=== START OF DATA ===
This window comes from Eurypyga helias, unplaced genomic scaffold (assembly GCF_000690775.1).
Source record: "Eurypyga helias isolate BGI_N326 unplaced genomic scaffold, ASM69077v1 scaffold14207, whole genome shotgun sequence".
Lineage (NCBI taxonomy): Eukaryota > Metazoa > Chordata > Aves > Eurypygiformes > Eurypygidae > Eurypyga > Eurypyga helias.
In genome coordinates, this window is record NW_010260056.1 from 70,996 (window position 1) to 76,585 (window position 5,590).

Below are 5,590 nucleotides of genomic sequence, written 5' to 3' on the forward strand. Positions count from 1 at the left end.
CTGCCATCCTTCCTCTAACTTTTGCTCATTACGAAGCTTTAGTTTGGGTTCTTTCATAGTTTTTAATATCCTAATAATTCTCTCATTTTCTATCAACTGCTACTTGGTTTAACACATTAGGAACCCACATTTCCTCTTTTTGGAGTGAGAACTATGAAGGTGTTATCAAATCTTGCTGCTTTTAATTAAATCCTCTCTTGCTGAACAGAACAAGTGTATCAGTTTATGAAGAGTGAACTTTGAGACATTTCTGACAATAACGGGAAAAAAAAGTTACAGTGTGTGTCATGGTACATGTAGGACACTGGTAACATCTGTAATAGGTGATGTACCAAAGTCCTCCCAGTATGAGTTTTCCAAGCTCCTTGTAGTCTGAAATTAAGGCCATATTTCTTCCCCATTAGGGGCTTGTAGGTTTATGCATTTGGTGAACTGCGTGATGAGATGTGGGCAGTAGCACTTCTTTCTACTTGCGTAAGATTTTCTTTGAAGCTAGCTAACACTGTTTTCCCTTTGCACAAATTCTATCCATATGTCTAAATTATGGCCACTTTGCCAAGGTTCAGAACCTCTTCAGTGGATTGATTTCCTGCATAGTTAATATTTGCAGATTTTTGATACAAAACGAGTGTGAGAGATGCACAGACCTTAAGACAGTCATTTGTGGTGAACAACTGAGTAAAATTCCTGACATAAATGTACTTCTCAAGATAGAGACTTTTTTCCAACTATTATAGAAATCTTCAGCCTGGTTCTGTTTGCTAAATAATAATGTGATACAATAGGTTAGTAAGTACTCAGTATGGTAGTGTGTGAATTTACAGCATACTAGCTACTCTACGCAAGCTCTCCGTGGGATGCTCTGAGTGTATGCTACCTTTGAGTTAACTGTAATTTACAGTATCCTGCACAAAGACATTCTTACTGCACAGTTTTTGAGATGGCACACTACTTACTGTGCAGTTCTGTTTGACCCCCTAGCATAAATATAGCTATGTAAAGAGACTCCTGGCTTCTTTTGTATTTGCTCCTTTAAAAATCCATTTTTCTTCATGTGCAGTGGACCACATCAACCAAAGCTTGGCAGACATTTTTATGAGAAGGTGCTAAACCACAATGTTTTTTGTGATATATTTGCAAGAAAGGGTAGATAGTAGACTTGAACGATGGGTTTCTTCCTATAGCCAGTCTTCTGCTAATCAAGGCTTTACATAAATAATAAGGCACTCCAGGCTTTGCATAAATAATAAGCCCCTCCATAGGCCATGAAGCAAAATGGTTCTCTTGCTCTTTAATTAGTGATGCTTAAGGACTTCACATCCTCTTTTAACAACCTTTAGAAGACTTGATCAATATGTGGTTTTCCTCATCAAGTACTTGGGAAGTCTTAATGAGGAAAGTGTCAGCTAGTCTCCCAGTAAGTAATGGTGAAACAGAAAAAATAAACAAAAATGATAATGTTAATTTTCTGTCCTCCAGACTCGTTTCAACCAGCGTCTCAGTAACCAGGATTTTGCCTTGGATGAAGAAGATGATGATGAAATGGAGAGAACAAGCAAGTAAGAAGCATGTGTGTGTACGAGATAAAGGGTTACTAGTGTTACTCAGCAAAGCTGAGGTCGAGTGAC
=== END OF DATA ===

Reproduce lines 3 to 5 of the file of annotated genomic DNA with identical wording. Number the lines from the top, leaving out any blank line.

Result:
Lineage (NCBI taxonomy): Eukaryota > Metazoa > Chordata > Aves > Eurypygiformes > Eurypygidae > Eurypyga > Eurypyga helias.
In genome coordinates, this window is record NW_010260056.1 from 70,996 (window position 1) to 76,585 (window position 5,590).

Below are 5,590 nucleotides of genomic sequence, written 5' to 3' on the forward strand. Positions count from 1 at the left end.